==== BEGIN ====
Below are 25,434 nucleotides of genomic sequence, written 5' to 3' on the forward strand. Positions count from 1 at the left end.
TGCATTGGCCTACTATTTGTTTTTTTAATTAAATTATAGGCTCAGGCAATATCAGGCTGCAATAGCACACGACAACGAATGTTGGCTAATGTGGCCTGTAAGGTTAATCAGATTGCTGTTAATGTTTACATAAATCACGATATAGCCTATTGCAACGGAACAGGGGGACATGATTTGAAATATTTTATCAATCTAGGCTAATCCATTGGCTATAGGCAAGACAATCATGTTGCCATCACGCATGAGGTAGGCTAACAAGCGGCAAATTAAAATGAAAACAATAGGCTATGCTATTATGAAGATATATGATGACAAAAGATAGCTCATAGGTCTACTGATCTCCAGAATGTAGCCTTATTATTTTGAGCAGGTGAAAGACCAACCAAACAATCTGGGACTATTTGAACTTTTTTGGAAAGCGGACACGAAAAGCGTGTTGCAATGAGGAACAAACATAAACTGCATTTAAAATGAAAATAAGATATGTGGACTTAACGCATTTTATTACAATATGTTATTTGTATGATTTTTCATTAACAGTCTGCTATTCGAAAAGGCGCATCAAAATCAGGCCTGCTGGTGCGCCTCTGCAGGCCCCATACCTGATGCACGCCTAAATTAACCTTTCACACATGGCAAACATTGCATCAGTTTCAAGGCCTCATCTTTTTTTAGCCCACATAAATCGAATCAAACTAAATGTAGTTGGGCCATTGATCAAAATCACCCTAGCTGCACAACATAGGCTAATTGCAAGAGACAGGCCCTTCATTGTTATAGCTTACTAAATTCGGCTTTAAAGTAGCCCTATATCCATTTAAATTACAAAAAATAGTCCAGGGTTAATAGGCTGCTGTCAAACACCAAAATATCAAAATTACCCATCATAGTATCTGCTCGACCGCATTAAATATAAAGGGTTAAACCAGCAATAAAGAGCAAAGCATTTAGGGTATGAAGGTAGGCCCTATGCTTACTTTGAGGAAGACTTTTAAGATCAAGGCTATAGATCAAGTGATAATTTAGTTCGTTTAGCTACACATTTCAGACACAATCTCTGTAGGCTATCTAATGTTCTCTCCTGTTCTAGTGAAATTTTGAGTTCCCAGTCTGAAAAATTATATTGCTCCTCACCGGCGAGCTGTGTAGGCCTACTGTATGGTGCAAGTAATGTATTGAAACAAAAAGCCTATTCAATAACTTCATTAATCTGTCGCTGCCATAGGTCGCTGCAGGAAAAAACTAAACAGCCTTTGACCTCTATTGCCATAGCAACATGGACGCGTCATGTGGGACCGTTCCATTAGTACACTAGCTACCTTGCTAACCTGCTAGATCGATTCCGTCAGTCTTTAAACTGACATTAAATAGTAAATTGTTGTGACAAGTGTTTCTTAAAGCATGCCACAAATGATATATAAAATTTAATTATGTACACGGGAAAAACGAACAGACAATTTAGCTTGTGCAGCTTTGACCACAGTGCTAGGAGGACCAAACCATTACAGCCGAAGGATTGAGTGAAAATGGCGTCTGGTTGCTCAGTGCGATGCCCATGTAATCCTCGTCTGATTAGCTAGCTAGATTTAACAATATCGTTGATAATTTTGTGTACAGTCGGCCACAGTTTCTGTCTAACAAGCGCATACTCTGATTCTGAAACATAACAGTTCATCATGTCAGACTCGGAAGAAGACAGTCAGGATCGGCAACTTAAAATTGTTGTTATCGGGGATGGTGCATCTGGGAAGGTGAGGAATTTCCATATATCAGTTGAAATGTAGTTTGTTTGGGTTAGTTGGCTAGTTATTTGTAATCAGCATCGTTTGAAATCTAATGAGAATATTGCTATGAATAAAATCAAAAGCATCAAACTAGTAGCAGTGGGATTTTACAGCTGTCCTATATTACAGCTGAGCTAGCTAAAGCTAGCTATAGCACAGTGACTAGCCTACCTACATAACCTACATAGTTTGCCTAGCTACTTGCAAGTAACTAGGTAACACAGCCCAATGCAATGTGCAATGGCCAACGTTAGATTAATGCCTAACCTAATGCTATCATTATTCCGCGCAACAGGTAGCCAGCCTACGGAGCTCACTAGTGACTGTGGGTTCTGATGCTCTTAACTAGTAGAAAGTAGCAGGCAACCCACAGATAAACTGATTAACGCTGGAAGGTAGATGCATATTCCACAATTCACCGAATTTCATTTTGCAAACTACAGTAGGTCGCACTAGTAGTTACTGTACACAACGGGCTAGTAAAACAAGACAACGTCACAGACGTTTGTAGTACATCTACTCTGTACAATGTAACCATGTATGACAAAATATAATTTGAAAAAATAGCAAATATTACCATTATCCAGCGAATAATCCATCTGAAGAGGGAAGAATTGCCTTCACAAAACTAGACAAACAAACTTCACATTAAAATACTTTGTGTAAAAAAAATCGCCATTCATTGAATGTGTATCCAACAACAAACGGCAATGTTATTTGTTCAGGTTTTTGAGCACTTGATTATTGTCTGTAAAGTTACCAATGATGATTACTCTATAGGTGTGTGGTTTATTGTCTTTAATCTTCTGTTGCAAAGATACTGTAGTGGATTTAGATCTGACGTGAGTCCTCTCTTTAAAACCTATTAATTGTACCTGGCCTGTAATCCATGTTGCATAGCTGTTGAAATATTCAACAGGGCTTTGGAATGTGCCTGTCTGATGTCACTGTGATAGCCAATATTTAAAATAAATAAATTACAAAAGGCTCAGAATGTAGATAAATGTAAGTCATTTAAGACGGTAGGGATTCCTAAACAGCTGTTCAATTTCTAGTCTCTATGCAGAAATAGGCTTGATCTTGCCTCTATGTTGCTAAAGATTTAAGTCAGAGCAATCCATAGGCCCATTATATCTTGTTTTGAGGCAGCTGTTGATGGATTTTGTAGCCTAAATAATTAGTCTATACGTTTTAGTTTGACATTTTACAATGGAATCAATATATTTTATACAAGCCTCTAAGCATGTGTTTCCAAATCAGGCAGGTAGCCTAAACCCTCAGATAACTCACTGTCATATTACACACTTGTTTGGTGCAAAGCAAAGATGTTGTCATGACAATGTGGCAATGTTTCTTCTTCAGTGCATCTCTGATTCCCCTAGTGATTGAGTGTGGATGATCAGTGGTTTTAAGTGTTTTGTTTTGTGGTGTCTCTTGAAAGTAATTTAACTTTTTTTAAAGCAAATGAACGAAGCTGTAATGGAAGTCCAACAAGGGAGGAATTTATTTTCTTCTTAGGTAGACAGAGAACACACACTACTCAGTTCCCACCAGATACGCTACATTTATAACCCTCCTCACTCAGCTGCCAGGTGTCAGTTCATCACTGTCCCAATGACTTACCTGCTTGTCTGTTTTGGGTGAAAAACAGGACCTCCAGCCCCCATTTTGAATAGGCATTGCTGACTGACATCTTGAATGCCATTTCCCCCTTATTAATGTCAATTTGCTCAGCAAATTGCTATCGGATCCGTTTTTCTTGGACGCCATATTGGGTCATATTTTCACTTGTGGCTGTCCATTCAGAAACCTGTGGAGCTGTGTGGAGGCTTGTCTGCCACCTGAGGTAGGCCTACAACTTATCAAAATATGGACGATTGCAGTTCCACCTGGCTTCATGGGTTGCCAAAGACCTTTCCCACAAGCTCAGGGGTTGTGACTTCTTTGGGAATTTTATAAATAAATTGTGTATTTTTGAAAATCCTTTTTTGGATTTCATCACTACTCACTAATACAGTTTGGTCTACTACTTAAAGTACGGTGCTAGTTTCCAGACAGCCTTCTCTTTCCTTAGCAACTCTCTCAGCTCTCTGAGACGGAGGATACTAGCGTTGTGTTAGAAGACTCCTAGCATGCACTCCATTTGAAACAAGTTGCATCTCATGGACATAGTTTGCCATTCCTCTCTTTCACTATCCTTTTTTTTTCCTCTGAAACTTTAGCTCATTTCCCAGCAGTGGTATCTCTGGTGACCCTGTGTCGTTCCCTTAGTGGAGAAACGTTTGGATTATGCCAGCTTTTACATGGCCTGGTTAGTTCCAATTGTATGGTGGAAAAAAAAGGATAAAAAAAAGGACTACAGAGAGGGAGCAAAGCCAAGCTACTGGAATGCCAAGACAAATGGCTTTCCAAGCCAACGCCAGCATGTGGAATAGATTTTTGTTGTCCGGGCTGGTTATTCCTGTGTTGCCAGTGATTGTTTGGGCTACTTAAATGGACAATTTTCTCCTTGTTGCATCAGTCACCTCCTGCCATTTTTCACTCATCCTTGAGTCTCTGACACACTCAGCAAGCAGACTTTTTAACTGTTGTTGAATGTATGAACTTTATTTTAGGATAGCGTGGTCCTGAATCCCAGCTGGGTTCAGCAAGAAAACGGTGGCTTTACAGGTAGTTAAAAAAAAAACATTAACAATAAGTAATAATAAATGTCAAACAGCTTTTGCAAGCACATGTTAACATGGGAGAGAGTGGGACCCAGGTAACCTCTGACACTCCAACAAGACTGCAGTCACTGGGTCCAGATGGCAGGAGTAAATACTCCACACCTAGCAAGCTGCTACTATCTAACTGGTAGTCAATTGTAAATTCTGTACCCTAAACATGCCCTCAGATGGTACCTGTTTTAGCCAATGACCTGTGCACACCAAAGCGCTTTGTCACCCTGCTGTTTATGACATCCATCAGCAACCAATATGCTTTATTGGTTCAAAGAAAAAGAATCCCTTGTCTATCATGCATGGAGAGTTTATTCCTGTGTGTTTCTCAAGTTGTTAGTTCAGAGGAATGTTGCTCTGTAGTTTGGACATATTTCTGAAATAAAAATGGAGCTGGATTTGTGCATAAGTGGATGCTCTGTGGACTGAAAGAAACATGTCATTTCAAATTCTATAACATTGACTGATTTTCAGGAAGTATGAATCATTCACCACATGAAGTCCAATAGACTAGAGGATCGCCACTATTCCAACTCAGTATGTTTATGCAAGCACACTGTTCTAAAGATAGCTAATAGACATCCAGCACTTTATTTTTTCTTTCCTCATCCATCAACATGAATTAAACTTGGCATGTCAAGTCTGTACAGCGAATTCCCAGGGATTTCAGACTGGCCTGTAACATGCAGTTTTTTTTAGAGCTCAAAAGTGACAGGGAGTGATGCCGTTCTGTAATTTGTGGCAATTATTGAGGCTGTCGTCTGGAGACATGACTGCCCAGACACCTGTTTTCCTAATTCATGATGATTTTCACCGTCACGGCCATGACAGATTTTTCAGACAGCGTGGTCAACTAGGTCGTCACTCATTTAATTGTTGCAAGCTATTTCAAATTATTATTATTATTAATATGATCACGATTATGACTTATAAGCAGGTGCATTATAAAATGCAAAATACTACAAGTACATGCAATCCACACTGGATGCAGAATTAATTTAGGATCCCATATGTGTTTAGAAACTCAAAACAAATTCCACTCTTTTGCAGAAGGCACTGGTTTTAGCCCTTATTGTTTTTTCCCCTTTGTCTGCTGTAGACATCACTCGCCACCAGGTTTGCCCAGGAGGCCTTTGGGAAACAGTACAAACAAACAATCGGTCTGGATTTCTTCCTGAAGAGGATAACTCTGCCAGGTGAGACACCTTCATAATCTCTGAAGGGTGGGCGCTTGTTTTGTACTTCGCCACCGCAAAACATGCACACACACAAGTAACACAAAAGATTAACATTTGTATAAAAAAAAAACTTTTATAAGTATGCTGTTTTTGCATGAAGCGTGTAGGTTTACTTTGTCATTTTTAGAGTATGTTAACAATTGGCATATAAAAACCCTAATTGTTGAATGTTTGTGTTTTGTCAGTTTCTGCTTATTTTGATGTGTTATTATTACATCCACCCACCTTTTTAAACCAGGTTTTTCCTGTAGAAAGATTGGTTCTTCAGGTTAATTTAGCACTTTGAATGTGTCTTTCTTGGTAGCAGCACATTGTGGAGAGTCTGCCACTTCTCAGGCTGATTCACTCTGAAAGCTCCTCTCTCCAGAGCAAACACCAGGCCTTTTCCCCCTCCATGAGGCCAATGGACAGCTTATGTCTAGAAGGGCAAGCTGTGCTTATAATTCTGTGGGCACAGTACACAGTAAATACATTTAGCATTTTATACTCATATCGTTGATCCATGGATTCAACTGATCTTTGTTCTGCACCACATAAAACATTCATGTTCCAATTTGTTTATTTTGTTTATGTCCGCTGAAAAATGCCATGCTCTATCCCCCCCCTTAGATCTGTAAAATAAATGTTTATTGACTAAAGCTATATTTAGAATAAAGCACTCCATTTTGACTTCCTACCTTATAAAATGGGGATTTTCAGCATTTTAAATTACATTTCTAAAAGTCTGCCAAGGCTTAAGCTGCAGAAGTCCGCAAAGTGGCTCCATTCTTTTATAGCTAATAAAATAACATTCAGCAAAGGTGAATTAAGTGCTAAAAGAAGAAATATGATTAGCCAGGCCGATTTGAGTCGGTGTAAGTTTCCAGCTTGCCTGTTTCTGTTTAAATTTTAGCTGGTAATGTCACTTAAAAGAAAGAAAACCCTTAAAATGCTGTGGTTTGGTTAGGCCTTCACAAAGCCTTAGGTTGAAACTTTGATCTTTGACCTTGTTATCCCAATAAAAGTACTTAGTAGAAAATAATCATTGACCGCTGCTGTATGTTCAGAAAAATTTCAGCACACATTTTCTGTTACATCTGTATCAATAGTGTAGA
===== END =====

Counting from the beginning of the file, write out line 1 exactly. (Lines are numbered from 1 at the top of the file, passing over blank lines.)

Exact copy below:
Below are 25,434 nucleotides of genomic sequence, written 5' to 3' on the forward strand. Positions count from 1 at the left end.